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this climate, is the cultivation of the vineyard. In countries nearer to the sun, vines are cultivated in the fields, and employ many hands to plant and dress them, and gather their fruits. In the 5th chapter of Isaiah there is a mystical song, which considers the church of Israel as the vineyard of God, planted in a fruitful situation on the holy hill of Sion, cleared, fenced and guarded, furnished with every thing that could render it complete and keep it in its perfection. Instead of good fruit it produced wild grapes, as bad as if it had been left without cultivation. For this, its hedge was to have been taken away, and it was to be eaten up; that is, the heathens round about it were to be let in upon it to devour it, and it was to be trodden down: no rain was to fall upon it; the blessing of divine grace from heaven was to be withheld; and thorns and briars, all sorts of wicked people, under the figure of every worthless, troublesome and accursed plant, were to prevail in it.
In the 80th psalm, the spoiling of the church is lamented under the same image. It is described as a vine brought out of Egypt by the hand of God, to be rooted in Canaan; from whence the heathens were cast out to make room for it, as the ground is cleared of stones and rubbish for a new plantation. But for its unfruitfulness, the boar out of the wood laid it waste, and the wild beast of the field devoured it. Such ever was and ever will be the fate of the church : when it becomes degenerate, and unworthy of the hand that planted it, the world is let in upon it; who are as eager to plunder, lay it waste, and trample it down, as the swine to root up the ground and destroy a plantation.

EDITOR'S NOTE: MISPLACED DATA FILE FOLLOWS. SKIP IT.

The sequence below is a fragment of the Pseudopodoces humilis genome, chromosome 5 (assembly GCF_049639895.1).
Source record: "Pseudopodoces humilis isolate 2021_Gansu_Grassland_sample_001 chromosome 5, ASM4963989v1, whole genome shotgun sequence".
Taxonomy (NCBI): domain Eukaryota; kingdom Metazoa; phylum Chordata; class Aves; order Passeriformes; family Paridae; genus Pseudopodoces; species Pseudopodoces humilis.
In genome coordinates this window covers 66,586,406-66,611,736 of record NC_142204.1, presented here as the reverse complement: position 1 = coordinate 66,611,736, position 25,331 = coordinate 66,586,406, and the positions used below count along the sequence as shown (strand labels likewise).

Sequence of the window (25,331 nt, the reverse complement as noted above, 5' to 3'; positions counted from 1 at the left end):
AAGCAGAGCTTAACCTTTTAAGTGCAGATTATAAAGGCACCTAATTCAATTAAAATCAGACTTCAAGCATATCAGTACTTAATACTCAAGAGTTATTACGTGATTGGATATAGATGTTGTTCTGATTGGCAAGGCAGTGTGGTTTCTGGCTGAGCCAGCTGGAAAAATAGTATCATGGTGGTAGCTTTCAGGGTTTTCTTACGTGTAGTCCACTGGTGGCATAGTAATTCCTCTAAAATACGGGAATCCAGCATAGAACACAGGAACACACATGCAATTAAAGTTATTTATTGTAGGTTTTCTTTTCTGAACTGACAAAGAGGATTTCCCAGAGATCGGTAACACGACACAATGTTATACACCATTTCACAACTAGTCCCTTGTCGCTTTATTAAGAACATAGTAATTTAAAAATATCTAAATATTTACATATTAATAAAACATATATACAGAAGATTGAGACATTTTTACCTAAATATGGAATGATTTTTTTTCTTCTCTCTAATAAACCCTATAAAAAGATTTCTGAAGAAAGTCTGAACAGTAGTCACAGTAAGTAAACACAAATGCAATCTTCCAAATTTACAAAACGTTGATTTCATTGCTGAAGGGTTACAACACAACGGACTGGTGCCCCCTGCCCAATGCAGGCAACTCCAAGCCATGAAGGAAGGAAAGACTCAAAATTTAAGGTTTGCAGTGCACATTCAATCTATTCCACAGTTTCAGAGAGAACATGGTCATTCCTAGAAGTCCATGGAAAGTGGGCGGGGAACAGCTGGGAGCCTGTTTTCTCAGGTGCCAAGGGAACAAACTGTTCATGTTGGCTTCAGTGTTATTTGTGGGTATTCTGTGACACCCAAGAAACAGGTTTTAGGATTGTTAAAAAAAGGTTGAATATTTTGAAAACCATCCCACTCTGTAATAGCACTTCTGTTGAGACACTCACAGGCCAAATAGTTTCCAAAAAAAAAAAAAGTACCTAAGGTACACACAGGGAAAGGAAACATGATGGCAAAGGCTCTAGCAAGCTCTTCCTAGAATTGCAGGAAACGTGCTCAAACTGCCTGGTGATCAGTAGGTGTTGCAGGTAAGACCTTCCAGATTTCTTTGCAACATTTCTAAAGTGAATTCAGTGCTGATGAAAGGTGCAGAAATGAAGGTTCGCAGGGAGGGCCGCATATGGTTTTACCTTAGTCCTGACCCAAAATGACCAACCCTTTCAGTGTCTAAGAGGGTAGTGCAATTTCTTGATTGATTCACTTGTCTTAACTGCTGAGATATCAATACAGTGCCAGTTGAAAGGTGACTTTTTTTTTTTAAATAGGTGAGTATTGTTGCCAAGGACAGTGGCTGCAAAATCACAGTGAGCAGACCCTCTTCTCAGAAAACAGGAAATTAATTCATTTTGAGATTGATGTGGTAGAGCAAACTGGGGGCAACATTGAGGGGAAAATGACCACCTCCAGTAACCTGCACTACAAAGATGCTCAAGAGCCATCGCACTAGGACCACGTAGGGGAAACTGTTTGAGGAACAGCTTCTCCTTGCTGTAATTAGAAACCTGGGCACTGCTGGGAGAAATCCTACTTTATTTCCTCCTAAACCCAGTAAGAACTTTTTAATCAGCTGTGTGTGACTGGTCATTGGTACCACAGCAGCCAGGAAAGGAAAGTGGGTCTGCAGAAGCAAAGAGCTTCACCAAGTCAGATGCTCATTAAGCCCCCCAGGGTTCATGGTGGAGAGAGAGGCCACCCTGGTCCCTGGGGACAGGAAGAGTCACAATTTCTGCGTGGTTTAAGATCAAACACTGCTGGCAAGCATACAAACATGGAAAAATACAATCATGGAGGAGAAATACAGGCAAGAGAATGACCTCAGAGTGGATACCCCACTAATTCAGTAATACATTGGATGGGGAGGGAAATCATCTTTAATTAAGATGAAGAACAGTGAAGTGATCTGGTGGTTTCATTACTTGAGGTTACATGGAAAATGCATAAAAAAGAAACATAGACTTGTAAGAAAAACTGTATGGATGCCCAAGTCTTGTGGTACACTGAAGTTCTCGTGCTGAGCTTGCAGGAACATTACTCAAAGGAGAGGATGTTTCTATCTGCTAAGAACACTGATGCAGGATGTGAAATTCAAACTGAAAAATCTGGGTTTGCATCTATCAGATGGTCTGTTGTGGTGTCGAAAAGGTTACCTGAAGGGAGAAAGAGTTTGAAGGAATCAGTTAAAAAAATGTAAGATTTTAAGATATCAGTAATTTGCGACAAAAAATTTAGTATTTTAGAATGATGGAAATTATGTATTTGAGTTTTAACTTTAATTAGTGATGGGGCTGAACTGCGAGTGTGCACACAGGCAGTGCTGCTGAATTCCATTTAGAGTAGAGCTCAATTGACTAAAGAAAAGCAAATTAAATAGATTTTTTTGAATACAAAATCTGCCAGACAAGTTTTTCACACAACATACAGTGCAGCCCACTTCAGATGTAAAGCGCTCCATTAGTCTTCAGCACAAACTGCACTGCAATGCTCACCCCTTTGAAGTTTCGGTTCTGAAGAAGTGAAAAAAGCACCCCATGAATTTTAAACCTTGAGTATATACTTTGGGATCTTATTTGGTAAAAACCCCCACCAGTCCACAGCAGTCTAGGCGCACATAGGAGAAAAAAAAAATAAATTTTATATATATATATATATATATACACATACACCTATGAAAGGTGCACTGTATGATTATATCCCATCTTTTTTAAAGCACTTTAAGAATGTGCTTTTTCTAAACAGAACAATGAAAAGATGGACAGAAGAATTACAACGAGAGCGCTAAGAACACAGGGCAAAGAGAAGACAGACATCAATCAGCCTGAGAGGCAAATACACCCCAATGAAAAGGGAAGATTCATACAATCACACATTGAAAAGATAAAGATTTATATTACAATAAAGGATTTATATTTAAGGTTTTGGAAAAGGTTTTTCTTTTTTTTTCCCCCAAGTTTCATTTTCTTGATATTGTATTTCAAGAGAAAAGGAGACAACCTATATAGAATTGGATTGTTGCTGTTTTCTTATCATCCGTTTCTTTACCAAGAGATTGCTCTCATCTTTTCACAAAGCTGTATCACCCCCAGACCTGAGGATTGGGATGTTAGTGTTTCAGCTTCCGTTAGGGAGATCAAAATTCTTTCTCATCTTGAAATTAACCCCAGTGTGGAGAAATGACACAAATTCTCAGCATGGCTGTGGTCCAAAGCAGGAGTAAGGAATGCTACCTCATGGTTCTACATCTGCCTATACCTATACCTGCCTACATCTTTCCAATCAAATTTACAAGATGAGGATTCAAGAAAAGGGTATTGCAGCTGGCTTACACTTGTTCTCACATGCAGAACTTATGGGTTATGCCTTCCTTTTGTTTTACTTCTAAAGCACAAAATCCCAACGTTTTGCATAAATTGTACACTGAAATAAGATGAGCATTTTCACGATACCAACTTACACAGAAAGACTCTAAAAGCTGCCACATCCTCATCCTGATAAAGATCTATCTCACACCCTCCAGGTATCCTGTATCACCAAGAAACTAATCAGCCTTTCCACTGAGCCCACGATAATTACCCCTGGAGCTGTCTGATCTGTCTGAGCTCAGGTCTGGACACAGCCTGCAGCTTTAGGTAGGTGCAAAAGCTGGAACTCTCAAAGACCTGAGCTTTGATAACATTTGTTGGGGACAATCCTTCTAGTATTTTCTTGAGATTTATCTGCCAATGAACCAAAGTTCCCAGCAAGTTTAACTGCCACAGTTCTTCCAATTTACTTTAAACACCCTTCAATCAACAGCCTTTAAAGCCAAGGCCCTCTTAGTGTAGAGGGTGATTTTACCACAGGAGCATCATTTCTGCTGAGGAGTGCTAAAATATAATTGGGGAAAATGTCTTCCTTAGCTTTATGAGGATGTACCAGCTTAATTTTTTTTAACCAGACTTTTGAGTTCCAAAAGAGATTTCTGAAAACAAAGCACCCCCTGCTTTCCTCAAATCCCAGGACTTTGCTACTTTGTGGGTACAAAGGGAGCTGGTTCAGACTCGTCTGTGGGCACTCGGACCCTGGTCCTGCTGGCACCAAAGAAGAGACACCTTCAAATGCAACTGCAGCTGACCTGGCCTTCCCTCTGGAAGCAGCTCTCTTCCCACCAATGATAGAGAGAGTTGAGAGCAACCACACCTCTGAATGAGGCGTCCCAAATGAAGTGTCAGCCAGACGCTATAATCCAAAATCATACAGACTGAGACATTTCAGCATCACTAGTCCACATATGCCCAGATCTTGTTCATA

In the new testament, the members of the church are considered more particularly as branches of Christ:
I am the true vine, says he, and my father is the husbandman: as the branches of the vine are dressed, so are the members of Christ under the discipline of God: correction is as necessary to them as the pruning knife to the vine; and as the branches bear no fruit but as they belong to the tree, so can no member of the church bring forth any fruit but by abiding in Christ; for without him we can do nothing. The unprofitable branch, that bears no fruit, is taken away from the tree, to be burned; and the fruitless Christian must expect to be cast forth in like manner, and then gathered up for the fire.
The offices of men are applied to the same purpose as their occupations. God is pleased to take upon himself the office of a shepherd, and his people are related to him as a flock. Two of the psalms are composed upon this plan; expressing the reliance of believers on the pastoral care of God, and their joy and thankfulness to him for admitting them to such an honourable relation: The Lord is my shepherd, therefore can I lack nothing: he shall feed me in a green pasture, and lead me forth beside the waters of comfort. Such is the language of the 23rd psalm. The 100th psalm is an invitation to a solemn act of thanksgiving, with songs and instruments of music in the temple. The people of all nations being admitted into the flock of Israel as the sheep of God's pasture, ought to assemble within the fold of his church, for the public celebration of his truth and mercy. The obligation is particular and special upon Christians, since our Lord appeared personally to men in this character; verifying that prediction of the prophet; he shall feed his flock like a shepherd, he shall gather the lambs with his arm, and carry them in his bosom. To every act of care and kindness proper to a shepherd did he conde
scend : he took the little children up in his arms, and blessed them; he went about seeking the lost sheep of the house of Israel ; he collected together and ordered the fold of his church; he has appointed other shepherds under him to take the charge of his flock, and is with them as the chief shepherd to the end of the world, when he shall still appear and act in the same character, separating the sheep from the goats in the day of judgment.